Alexandria & Mediterranean Coast

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Alexandria, the pearl of the Mediterranean. Alexander the Great conquered Egypt in 332, while he was marching along the Mediterranean coast; he stopped by a fishermen village called Rhakotis where he decided to build a new capital for Egypt, which has been named after him. Since its foundation, Alexandria remained for many centuries a center of culture radiation in the whole world. Today, Alexandria is the major summer resort of all Egyptians and the second largest city in the country. Alexandria, where Egypt and the Mediterranean blend in harmony. Al – Alamein Al – Alamein is the place where a major battle between the Axis and Allies troops took place during World War II. More than 80,000 soldiers were killed or wounded in the series of desert battles fought nearby  which helped cement Allied control over North Africa. Rosetta Sometimes it is hard to believe that this small and dusty street town once was Egypt’s most important port. Rosetta was founded in the 9th century outgrew Alexandria in importance during that town’s 18th and 19th century decline. In 1799, and while the french, Bouchard, was restoring a small fort in Rosetta, he discovered the famous Rosetta stone which led to the decipherment of hieroglyphics.

 Alexander the Great had established an empire that held the east and the west, beacuse of his death the  empire was divided among his commanders. Egypt was the share of his famous commander Ptolemy. The Ptolemaic family lasted for about 3 centures, until the defeat of Cleopatra 7th the last queen of the Ptolemaic family and Mark Antony at Actium`s battle under the leadership of Octavian. Egypt was obliged to the

 Roman provinces. The Arabs defeated the Roman by the 7th century A.D.Then the Islamic era started in Egypt.

The Graeco  Roman Museum was built in the 1893, Most of the archeological pieces date back to Graeco-Roman period and some archeological pieces from the ancient pharoanic period .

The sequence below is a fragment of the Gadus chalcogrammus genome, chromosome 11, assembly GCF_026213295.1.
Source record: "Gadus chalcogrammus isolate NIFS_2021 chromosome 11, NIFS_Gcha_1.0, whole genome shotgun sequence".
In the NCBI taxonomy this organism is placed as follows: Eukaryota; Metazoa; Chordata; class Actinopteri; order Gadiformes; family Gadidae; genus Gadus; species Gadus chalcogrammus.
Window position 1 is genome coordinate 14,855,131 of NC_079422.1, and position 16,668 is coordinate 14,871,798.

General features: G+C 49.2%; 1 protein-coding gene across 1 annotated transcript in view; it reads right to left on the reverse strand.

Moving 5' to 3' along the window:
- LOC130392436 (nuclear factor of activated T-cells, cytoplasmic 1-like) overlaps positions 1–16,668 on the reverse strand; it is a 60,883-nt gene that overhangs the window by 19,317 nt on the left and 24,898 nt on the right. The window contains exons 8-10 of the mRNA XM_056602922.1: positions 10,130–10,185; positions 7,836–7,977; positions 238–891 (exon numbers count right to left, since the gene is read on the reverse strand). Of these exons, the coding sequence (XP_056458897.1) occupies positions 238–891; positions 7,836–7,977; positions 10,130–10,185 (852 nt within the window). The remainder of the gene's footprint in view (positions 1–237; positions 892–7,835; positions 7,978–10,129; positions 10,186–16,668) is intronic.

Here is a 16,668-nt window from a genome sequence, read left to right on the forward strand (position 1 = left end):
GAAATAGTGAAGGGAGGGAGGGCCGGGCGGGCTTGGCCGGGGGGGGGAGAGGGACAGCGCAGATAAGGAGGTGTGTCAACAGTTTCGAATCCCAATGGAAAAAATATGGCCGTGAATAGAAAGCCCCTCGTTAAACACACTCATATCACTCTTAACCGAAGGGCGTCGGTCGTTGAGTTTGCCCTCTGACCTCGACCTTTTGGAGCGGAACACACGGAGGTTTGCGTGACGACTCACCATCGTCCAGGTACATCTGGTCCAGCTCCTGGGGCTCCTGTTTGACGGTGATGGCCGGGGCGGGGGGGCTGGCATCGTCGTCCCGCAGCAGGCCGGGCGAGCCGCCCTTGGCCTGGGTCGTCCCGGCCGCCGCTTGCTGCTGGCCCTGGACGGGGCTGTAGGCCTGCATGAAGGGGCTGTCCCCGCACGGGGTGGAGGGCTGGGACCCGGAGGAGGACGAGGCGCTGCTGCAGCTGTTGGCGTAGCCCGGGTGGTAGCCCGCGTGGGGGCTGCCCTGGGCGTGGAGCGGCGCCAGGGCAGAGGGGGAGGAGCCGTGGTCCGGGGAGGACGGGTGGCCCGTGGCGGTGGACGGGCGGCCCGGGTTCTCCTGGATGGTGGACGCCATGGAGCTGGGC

The Catacombs or Kom es-Shogafa is a rocky plateau situated between the ancient villages of Minaia el Bassal and Karmuz. The Catacombs were hewn out of solid rock on three superimposed levels. Dead were lowered down the central well of a spiral staircase by ropes.

The vestible has 2 semicircular niches, each containing a bench surmounted by a shell carved in the vaulted upper half of the niche, this opens onto a rotunda built  around a central well covered with a domed kiosk supported by 8 pillars.

Pompay`s Pillar is the biggest memorial column in Egypt. It is a huge column of red granite.The coulman is 26.85 m high including its base and capital, it constructed in honor of the Emperor Diocletian, originaliy from the temple of Serapis, once a magnificent structure rivaling the Soma and the Caesareum.

The Roman Theatre is one of the most popular mounments located in Alexandria, it may had been roofed over to serve as an Oden for musical performances, it was sometimes also used for wresting contests. The Theatre consists of 13 marble rows of white marble seats labeled by ancient Greek alphabet letters,the base is from red granite stone to hold the gravity of the building.

 Its columns are of green marble imported from Asia Minor, and red granite imported from Aswan. The wings on either side of the stage are decorated with geometric mosaic paving. At the top, two out of five chapels had survived, they weremade for rich people and they used to carry the dome, it was to protect them from rain and sun.

Villa of the Birds  was discovered by the members of the Egyptian-Polish mission during their forty years of work at Kom El Dikka, Alexandria. In 1998, a group of competent archaeologists and conservators began the work to preserve and present the mosaics to the public.